If you are what you should be, then you will set the world on fire.
~St. Catherine of Siena
Despite my affinity for wearing princess dresses, my favorite outfit – the one I’d wear every day if my husband wouldn’t complain – is a well-worn pair of jeans and a comfy, cotton tee. Short-sleeved and white for spring or long-sleeved and black this time of year, I prefer vees and scoop necks. Crews? Not so much; they look like boys’ undershirts.
But today isn’t a day for wearing comfort clothes in the U.S., is it? At least not if you’re a kid (or kid at heart). Whether your children trick or treat or trunk or treat, whether they knock on doors, attend a fall festival, run wild at a school carnival or roast marshmallows at a harvest party, there’s a lot of costumes being worn.
The National Retail Federation estimates almost $7 billion in Halloween-related spending this year, over a third of that specifically for costumes. When my children were younger, I’d stalk the post-holiday Target clearance sales to snag dress-up clothes 75% off.
I remember the question we’d start asking weeks before the end of October: “What are you going to be?” My children attended a Christian school during their elementary years, so they were allowed to dress as their favorite Bible character. For them, it was, “Who are you going to be?”
Children love to pretend. Their imaginations haven’t yet been tamed into something manageable, dulled by the bounds of reality and conformity. For some, make believe is pure play, simple and undefiled, a chance for imagination to soar and new worlds to be created. Sadly, for others, it’s an escape from real-world disappointments or perceived failures or wishing to be something they’re not.
Sometimes grown-ups wear masks.
Mask-wearing manifests itself in so many different ways–
- we hide who we really are in a misguided attempt to gain favor or fit in or be liked.
- we wear a pretense of control when the interior of our lives is falling apart.
- we smile on the outside when we’re crying on the inside, desperate and lonely and broken.
We compare ourselves to others, and in so doing, begin a long, spiraling downward descent toward defeat because how in the world can a view of another’s imaginary perfection compare to our ordinary reality?
So we flounder,
under a weight of distortions and lies.
The enemy of our souls delights in our self-inflicted torment.
I’m going to be bold, friends. I sense a gentle nudge to speak a strong word over you. I’ve been praying over my (in)courage post the past month and had a totally different one 75% written when I felt like it wasn’t right; when all I could hear was the holy whisper, “Tell them who they are.”
Tell them who they are.
Remind them whose they are.
You are a wonder.
You are a wonder!
I’ve wrestled with God; the month of October I committed to write about the Wonder of Women (not 31 daily postings, but when I choose to write), so this is naturally on my radar. But couple that with my work for Bloom as book club coordinator; our fall selection is Emily Freeman’s A Million Little Ways, and her message has only seemed to reinforce what I’m telling you now.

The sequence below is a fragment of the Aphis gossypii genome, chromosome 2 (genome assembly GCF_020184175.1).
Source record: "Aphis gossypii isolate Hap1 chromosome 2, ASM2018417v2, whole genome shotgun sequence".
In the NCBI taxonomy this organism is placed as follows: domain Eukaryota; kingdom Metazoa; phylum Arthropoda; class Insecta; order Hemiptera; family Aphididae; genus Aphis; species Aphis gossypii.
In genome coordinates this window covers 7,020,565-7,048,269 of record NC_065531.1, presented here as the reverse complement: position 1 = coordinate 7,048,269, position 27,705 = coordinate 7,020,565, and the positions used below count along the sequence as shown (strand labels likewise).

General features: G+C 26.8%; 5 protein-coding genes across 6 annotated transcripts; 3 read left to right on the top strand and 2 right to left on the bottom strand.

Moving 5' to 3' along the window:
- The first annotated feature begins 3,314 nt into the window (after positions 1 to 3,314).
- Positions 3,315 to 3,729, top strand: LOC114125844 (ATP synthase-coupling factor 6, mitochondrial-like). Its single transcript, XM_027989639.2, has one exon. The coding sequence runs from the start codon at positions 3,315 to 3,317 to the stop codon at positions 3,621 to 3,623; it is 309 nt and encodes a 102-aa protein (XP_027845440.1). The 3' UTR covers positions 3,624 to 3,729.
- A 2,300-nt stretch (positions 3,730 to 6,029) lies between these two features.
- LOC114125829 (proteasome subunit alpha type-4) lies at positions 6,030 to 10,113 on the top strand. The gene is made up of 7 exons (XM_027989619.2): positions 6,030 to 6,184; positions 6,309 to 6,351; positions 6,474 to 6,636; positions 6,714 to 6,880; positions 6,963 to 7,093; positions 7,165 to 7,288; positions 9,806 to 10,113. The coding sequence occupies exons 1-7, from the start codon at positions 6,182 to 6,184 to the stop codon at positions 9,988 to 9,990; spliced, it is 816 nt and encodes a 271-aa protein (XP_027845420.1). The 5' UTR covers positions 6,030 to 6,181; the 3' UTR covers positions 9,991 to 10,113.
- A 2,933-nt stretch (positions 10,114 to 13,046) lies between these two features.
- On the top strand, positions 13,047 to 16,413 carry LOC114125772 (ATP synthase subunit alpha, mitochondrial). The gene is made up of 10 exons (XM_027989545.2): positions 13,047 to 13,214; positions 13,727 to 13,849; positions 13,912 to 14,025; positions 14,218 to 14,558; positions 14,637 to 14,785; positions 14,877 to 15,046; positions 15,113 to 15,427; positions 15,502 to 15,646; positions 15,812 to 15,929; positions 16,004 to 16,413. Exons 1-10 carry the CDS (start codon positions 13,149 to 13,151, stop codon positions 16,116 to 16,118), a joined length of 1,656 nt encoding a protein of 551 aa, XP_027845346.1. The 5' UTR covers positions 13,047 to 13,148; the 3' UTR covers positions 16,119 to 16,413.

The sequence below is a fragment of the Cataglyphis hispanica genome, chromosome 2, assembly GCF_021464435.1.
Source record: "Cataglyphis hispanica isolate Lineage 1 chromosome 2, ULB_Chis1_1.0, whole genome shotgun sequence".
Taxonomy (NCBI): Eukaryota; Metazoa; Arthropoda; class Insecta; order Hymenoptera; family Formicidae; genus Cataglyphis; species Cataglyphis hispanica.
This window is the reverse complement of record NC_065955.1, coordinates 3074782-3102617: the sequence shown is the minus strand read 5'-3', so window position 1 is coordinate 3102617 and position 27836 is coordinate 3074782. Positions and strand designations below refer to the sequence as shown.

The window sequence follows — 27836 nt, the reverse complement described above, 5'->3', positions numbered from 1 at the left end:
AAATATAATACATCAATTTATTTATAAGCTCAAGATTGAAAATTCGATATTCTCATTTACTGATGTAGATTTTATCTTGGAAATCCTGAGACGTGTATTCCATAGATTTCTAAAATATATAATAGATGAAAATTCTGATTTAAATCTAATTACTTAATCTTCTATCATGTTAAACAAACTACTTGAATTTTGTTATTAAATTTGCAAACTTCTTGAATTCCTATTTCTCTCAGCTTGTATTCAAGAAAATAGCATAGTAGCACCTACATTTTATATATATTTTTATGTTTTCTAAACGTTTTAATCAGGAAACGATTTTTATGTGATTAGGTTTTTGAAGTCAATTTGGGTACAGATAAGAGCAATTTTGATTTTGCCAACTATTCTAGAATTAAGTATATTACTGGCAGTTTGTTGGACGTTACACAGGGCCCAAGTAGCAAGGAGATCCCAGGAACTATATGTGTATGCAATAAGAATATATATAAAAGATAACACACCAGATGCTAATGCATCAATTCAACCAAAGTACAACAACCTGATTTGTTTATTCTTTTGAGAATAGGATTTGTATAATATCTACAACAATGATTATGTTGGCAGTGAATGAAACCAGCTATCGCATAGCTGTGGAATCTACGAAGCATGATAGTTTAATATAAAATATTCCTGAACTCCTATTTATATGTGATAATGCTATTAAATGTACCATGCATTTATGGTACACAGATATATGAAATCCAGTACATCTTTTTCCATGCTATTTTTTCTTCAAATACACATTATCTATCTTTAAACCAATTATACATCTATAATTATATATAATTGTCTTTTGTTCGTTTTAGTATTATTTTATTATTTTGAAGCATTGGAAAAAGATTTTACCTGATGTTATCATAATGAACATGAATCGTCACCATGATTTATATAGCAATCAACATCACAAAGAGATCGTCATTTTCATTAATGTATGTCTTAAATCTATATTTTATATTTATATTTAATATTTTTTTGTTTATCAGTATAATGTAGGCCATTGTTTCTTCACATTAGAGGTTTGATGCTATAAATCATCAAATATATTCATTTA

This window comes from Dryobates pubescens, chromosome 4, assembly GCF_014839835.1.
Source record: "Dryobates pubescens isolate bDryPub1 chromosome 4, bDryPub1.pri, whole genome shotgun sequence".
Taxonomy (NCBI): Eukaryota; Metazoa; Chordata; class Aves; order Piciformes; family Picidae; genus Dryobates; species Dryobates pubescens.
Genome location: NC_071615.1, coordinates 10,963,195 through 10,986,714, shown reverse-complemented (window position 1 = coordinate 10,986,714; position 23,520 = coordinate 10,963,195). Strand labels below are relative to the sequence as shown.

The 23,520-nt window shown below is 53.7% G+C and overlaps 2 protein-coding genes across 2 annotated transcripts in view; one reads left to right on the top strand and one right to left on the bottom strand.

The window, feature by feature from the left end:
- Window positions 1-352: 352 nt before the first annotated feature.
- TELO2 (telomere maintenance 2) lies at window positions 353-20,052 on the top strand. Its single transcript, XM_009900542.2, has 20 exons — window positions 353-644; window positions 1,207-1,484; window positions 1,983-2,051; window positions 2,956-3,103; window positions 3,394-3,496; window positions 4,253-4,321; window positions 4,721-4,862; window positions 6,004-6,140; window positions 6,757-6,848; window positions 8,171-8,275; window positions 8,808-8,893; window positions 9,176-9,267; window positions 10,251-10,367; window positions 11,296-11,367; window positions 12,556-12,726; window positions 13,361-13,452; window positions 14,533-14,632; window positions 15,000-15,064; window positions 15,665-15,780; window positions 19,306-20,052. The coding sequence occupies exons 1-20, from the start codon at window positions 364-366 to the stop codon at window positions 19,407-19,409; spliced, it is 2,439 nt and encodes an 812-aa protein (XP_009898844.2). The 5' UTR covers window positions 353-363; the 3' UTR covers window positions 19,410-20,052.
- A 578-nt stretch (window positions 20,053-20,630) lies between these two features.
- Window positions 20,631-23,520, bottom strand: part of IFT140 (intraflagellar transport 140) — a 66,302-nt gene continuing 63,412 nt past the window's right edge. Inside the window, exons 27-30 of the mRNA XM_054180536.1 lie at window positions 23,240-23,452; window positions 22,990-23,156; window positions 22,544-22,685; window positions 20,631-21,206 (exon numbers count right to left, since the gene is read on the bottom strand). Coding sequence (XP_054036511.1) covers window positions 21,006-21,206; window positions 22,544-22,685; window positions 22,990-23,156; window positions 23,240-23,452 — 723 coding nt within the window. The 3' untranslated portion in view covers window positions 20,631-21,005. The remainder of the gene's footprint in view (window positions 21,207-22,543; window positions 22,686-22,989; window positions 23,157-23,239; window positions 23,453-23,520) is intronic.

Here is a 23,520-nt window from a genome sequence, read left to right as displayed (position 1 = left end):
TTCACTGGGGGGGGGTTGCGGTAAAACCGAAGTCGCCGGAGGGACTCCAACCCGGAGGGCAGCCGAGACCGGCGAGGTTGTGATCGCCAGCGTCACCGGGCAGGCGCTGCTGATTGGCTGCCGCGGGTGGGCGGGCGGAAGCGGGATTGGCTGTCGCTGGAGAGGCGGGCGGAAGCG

Who are you? What are you? In Christ, you are:
- chosen, holy and blameless (Ephesians 1:4)
- redeemed and forgiven (Ephesians 1:7)
- alive (Ephesians 2:5)
- saved (Ephesians 2:8-9)
- free from the law of sin and death (Romans 2:8)
- a masterpiece (Ephesians 2:10)
- blessed with every spiritual blessing (Ephesians 1:3)
- a new creation (2 Corinthians 5:17)
- co-heirs with Christ (Romans 8:17)
- a chosen race, a royal priesthood, a holy nation, a people for God’s own possession (1 Peter 2:9)
- the righteousness of God (2 Corinthians 5:21)
- loved as God’s children (1 John 3:1)
- known (John 10:14, 27)
- known (Psalm 139:1)
- fearfully and wonderfully made (Psalm 139:14)
You aren’t just a daughter of a king; you’re the daughter of the King of Kings!
Can I get a witness?
Lovies ~ I know you know these things but do you KNOW THESE THINGS? Will you live their truth as if you believe it? One of the premises of A Million Little Ways is that God lives in us, eager to express himself through us using our unique gifts, talents, personality and propensities.
You are the only you who has ever lived and will ever live!
I’m convinced Satan understands our Kingdom potential and will do anything to fill our lives with distractions, to defeat us from the inside out. He understands the magnitude of St. Catherine’s quote – if we are what we should be (more than conquerors, recipients of every spiritual blessing, ambassadors of Christ…and all of the above), we will set the world on fire!
May it be.
robin dance :: pensieve.me
p.s. Sweet Jennifer of Studio JRU has created a print that beautifully declares this message–
Today through Sunday she’s offering them at 25% off using the code wonder. Please consider a purchase to support her and bless someone in your life. Our children need to know this message; our friends and family might need to hear it.Leave a Comment